Last week I read a Washington Post article about Umar Farouk Abdulmutallab, the Nigerian man charged with attempting to bomb a flight to Detroit. In the same way that some media coverage of Ft. Hood shooter Nidal Hasan explored his mental state, this Post article took the clinical approach with Abdulmutallab. Like Hasan, he was lonely and wanted to find a wife. Now, it's not that I doubt these things are true. Generally speaking, I think that people who commit crimes and acts of terror are not in the healthiest state of mind. And searching for a wife strongly motivates non-criminals and terrorists as well. But when it comes to reporting bang for buck, a better link between these two men (than loneliness or singleness) might be their relationship with Anwar al-Awlaki, the American-born imam who also happened to know some of the 9/11 hijackers.
So I was intrigued by this New York Times article by Eric Schmitt and Eric Lipton that begins:
The apparent ties between the Nigerian man charged with plotting to blow up an airliner on Christmas Day and a radical American-born Yemeni imam have cast a spotlight on a world of charismatic clerics who wield their Internet celebrity to indoctrinate young Muslims with extremist ideology and recruit them for Al Qaeda, American officials and counterterrorism specialists said.
It's not that this story ignores psychology -- it notes that some people are more likely to be attracted to these clerics than others -- but it's not the focus. It compares the clerics to televangelists, of all people, in their persuasive messaging. The piece does best when it actually explains how this appeal works:
"People across the spectrum of radicalism can gravitate to them, if they're just dipping their toe in or they're hard core," said Jarret Brachman, author of "Global Jihadism: Theory and Practice" (Routledge, 2008) and a consultant to the United States government about terrorism. "The most important thing they do is take very complex ideological thoughts and make them simple, with clear guidelines on how to follow Islamic law."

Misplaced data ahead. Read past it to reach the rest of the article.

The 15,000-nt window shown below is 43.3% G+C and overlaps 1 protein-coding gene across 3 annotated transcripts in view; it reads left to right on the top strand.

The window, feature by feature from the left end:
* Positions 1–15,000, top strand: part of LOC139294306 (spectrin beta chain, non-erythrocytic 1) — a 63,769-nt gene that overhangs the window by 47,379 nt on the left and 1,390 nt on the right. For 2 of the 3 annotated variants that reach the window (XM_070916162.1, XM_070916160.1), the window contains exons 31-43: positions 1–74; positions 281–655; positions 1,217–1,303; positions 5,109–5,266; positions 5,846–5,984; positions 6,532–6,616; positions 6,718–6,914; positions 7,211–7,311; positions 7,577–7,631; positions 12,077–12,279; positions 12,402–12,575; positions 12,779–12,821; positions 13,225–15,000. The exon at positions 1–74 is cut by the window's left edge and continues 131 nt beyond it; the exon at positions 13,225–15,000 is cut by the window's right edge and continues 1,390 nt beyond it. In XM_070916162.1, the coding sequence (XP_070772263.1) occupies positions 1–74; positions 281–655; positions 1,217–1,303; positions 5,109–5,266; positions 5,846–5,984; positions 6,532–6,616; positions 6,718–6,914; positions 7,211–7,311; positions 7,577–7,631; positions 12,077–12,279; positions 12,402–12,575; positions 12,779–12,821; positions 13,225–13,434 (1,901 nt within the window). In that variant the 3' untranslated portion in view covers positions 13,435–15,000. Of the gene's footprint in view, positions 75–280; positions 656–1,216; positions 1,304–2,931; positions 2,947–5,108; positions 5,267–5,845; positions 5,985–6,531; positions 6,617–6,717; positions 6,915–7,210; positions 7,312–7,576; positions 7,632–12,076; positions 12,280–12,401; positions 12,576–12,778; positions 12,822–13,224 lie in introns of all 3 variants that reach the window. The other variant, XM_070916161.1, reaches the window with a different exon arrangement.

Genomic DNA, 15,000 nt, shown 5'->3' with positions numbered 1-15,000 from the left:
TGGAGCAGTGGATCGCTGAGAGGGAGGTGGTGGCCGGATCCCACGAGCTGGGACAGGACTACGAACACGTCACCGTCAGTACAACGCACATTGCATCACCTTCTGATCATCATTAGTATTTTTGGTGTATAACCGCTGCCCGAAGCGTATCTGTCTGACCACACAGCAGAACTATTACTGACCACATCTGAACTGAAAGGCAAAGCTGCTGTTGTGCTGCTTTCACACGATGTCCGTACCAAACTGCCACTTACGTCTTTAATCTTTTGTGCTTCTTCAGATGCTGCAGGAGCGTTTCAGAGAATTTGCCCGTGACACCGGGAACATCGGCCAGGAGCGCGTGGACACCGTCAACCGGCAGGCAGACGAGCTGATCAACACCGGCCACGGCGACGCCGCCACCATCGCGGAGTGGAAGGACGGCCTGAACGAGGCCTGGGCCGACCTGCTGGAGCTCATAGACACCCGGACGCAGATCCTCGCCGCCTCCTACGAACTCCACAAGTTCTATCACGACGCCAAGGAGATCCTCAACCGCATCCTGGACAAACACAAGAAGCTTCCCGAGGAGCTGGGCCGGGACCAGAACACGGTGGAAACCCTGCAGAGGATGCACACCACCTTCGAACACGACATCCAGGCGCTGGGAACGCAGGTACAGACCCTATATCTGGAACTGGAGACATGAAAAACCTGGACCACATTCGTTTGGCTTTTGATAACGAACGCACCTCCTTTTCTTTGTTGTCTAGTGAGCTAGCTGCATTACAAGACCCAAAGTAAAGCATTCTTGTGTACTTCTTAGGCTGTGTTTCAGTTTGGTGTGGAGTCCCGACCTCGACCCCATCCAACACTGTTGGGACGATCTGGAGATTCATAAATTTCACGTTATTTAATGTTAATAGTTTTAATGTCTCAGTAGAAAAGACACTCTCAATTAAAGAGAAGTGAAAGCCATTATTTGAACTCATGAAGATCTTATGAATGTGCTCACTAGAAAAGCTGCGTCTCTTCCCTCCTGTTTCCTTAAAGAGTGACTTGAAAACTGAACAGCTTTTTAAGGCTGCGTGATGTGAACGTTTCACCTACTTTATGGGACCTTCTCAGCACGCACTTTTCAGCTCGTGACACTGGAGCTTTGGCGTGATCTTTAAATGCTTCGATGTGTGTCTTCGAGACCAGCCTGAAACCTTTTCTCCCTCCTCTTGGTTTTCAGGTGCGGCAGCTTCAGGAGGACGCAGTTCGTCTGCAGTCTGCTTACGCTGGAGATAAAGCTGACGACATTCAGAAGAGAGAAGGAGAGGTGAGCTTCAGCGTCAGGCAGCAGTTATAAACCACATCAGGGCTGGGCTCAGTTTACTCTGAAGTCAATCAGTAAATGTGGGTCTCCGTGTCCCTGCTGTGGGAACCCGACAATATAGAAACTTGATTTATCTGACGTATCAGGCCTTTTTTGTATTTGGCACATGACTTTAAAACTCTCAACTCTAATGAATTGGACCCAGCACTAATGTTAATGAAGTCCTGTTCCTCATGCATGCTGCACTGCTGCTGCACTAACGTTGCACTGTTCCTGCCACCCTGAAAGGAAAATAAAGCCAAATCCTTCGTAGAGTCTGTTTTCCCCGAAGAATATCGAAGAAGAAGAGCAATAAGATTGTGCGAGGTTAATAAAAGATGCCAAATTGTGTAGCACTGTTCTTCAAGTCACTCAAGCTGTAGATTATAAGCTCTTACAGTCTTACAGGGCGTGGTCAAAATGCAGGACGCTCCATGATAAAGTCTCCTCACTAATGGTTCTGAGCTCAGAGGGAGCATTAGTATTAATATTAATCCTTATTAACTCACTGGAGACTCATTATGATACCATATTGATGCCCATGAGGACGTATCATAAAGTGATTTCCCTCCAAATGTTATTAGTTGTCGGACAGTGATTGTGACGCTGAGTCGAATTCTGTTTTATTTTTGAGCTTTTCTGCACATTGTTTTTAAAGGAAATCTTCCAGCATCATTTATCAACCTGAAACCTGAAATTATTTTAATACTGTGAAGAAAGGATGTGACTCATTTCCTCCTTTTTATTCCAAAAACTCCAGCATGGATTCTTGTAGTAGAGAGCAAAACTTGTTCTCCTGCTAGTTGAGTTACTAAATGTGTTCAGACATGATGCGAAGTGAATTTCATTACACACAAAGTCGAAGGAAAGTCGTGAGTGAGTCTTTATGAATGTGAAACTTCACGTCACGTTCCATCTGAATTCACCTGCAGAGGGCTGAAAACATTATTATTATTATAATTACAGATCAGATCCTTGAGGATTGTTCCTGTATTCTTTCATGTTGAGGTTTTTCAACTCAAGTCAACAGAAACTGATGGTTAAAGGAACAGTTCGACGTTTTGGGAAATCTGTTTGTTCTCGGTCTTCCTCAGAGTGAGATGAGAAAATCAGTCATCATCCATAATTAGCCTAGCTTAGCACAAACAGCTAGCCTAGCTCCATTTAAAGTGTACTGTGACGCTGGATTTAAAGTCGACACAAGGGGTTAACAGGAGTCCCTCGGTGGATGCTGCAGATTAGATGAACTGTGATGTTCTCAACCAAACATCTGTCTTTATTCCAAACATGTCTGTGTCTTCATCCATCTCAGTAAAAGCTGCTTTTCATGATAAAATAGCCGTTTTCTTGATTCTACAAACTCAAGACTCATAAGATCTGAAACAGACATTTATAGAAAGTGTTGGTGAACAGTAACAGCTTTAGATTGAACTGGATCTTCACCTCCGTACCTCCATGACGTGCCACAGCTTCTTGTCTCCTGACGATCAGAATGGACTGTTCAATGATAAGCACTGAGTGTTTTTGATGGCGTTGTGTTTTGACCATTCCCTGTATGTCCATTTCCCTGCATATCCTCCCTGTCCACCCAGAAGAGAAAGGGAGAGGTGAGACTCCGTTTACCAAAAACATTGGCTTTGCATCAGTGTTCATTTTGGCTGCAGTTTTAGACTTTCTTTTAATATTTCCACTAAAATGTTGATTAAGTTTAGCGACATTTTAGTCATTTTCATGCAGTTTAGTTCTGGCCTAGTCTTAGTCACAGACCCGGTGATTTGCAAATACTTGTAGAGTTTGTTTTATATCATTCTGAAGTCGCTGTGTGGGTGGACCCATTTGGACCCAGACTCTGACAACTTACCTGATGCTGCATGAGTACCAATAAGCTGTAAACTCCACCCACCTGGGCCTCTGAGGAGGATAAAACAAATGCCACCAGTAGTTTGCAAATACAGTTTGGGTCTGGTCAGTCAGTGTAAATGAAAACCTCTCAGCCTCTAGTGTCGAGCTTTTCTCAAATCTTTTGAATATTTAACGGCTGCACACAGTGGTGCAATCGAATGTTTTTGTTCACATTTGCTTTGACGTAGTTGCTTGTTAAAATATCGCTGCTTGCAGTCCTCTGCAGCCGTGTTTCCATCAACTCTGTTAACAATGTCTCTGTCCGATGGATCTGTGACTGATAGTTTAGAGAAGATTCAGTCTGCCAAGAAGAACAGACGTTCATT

There's information as to how these celebrity imams operate vis-a-vis the law and their relationship to Al Qaeda. The article says that Awlaki, for instance, is a talent spotter. He takes people interested in radical Islam and works as a pipeline to get them snapped into Al Qaeda operations.
The story comes alive when it does get into specifics:
Sheikh Khalid bin Abdul Rahman al-Husainan of Kuwait, who is fast attracting a large following, mixes contemporary politics with talk of martyrdom.
"Obama, in the same way that you raised the slogan, 'Yes We Can,' I too have a slogan," Mr. Husainan wrote in August 2009. "My slogan in this life -- and memorize this slogan -- is 'Happiness is the day of my martyrdom.'"
But looking at specific statements of these clerics is not the focus of this story. I hope it is in future stories. Again, the journalistic psychoanalysis isn't all bad, but it's important for reporters to keep filling in pieces to the puzzle. That many of these men are lonely isn't that hard to accept. But a lot of men who are lonely don't try to bomb airlines or shoot dozens of their colleagues. What makes these men take the steps toward mass murder?
There has to be some theology on some level. These clerics are very good at motivating some Muslim radicals to kill themselves and others. How, exactly, does that work? We need to know much more about the underlying theology if we are to understand both these terrorists and how they differ from mainstream populations.
We have enough information to suspect that religion plays no small part in the answer. We are woefully under-informed as to how. This story is a positive step in that direction.